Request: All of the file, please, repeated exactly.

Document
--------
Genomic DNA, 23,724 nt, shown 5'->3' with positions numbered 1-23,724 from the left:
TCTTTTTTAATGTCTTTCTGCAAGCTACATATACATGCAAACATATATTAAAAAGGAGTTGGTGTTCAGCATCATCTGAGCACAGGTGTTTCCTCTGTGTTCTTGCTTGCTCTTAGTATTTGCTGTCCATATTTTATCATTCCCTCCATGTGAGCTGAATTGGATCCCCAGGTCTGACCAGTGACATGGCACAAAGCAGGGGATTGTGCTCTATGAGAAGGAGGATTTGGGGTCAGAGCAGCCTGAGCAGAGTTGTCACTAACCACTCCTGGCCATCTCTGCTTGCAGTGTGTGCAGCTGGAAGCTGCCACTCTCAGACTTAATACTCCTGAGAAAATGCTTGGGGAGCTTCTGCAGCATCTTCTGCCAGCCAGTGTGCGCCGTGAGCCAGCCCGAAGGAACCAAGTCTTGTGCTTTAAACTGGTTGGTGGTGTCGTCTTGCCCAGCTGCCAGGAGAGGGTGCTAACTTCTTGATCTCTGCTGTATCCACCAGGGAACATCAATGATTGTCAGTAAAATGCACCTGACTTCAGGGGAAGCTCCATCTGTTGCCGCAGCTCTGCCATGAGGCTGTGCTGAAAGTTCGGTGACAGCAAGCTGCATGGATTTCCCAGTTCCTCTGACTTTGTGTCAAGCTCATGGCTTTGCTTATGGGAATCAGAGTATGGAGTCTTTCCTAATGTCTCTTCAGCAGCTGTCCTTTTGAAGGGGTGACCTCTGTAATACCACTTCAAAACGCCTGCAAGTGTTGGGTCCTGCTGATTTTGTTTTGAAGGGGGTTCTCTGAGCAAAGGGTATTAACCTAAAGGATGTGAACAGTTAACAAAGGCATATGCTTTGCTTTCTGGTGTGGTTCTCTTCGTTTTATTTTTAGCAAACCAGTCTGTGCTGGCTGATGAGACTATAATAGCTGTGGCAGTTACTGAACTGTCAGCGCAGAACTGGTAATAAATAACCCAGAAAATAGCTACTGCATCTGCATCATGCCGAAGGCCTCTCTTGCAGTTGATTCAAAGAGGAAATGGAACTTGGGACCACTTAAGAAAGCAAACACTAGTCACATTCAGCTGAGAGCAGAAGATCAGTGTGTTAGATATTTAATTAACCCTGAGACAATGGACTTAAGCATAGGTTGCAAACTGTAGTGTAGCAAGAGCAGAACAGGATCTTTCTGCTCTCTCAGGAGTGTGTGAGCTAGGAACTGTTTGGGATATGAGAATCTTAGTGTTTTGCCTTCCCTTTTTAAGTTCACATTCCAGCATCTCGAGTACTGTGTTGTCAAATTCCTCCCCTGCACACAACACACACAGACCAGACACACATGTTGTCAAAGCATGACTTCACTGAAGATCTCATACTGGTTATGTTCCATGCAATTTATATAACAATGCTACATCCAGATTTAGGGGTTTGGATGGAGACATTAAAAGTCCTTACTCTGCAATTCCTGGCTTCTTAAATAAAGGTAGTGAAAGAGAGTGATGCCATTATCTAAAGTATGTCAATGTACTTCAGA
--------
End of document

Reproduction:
Genomic DNA, 23,724 nt, shown 5'->3' with positions numbered 1-23,724 from the left:
TCTTTTTTAATGTCTTTCTGCAAGCTACATATACATGCAAACATATATTAAAAAGGAGTTGGTGTTCAGCATCATCTGAGCACAGGTGTTTCCTCTGTGTTCTTGCTTGCTCTTAGTATTTGCTGTCCATATTTTATCATTCCCTCCATGTGAGCTGAATTGGATCCCCAGGTCTGACCAGTGACATGGCACAAAGCAGGGGATTGTGCTCTATGAGAAGGAGGATTTGGGGTCAGAGCAGCCTGAGCAGAGTTGTCACTAACCACTCCTGGCCATCTCTGCTTGCAGTGTGTGCAGCTGGAAGCTGCCACTCTCAGACTTAATACTCCTGAGAAAATGCTTGGGGAGCTTCTGCAGCATCTTCTGCCAGCCAGTGTGCGCCGTGAGCCAGCCCGAAGGAACCAAGTCTTGTGCTTTAAACTGGTTGGTGGTGTCGTCTTGCCCAGCTGCCAGGAGAGGGTGCTAACTTCTTGATCTCTGCTGTATCCACCAGGGAACATCAATGATTGTCAGTAAAATGCACCTGACTTCAGGGGAAGCTCCATCTGTTGCCGCAGCTCTGCCATGAGGCTGTGCTGAAAGTTCGGTGACAGCAAGCTGCATGGATTTCCCAGTTCCTCTGACTTTGTGTCAAGCTCATGGCTTTGCTTATGGGAATCAGAGTATGGAGTCTTTCCTAATGTCTCTTCAGCAGCTGTCCTTTTGAAGGGGTGACCTCTGTAATACCACTTCAAAACGCCTGCAAGTGTTGGGTCCTGCTGATTTTGTTTTGAAGGGGGTTCTCTGAGCAAAGGGTATTAACCTAAAGGATGTGAACAGTTAACAAAGGCATATGCTTTGCTTTCTGGTGTGGTTCTCTTCGTTTTATTTTTAGCAAACCAGTCTGTGCTGGCTGATGAGACTATAATAGCTGTGGCAGTTACTGAACTGTCAGCGCAGAACTGGTAATAAATAACCCAGAAAATAGCTACTGCATCTGCATCATGCCGAAGGCCTCTCTTGCAGTTGATTCAAAGAGGAAATGGAACTTGGGACCACTTAAGAAAGCAAACACTAGTCACATTCAGCTGAGAGCAGAAGATCAGTGTGTTAGATATTTAATTAACCCTGAGACAATGGACTTAAGCATAGGTTGCAAACTGTAGTGTAGCAAGAGCAGAACAGGATCTTTCTGCTCTCTCAGGAGTGTGTGAGCTAGGAACTGTTTGGGATATGAGAATCTTAGTGTTTTGCCTTCCCTTTTTAAGTTCACATTCCAGCATCTCGAGTACTGTGTTGTCAAATTCCTCCCCTGCACACAACACACACAGACCAGACACACATGTTGTCAAAGCATGACTTCACTGAAGATCTCATACTGGTTATGTTCCATGCAATTTATATAACAATGCTACATCCAGATTTAGGGGTTTGGATGGAGACATTAAAAGTCCTTACTCTGCAATTCCTGGCTTCTTAAATAAAGGTAGTGAAAGAGAGTGATGCCATTATCTAAAGTATGTCAATGTACTTCAGA